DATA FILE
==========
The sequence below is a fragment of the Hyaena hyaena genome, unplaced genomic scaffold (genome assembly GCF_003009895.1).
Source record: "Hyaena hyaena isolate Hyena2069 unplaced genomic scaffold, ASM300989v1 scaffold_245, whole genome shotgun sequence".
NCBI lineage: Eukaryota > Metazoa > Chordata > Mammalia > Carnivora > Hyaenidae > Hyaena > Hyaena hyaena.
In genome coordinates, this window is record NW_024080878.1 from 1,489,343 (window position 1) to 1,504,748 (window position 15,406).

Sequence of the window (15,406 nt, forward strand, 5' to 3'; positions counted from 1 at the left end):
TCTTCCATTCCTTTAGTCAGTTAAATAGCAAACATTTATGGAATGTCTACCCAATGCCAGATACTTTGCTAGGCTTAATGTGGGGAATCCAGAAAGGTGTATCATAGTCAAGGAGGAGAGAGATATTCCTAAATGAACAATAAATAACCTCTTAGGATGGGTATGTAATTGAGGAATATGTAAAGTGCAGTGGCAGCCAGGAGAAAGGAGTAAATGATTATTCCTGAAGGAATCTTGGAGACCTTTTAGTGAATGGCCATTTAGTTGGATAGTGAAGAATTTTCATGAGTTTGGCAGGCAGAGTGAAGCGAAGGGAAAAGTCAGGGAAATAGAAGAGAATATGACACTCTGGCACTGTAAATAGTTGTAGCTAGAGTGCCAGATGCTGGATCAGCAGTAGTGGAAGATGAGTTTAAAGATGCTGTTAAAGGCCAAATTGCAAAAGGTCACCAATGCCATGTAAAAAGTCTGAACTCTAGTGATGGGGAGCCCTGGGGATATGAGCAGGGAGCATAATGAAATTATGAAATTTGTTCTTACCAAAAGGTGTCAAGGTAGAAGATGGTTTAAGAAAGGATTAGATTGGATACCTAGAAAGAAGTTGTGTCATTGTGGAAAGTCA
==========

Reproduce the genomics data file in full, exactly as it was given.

The sequence below is a fragment of the Hyaena hyaena genome, unplaced genomic scaffold (genome assembly GCF_003009895.1).
Source record: "Hyaena hyaena isolate Hyena2069 unplaced genomic scaffold, ASM300989v1 scaffold_245, whole genome shotgun sequence".
NCBI lineage: Eukaryota > Metazoa > Chordata > Mammalia > Carnivora > Hyaenidae > Hyaena > Hyaena hyaena.
In genome coordinates, this window is record NW_024080878.1 from 1,489,343 (window position 1) to 1,504,748 (window position 15,406).

Sequence of the window (15,406 nt, forward strand, 5' to 3'; positions counted from 1 at the left end):
TCTTCCATTCCTTTAGTCAGTTAAATAGCAAACATTTATGGAATGTCTACCCAATGCCAGATACTTTGCTAGGCTTAATGTGGGGAATCCAGAAAGGTGTATCATAGTCAAGGAGGAGAGAGATATTCCTAAATGAACAATAAATAACCTCTTAGGATGGGTATGTAATTGAGGAATATGTAAAGTGCAGTGGCAGCCAGGAGAAAGGAGTAAATGATTATTCCTGAAGGAATCTTGGAGACCTTTTAGTGAATGGCCATTTAGTTGGATAGTGAAGAATTTTCATGAGTTTGGCAGGCAGAGTGAAGCGAAGGGAAAAGTCAGGGAAATAGAAGAGAATATGACACTCTGGCACTGTAAATAGTTGTAGCTAGAGTGCCAGATGCTGGATCAGCAGTAGTGGAAGATGAGTTTAAAGATGCTGTTAAAGGCCAAATTGCAAAAGGTCACCAATGCCATGTAAAAAGTCTGAACTCTAGTGATGGGGAGCCCTGGGGATATGAGCAGGGAGCATAATGAAATTATGAAATTTGTTCTTACCAAAAGGTGTCAAGGTAGAAGATGGTTTAAGAAAGGATTAGATTGGATACCTAGAAAGAAGTTGTGTCATTGTGGAAAGTCA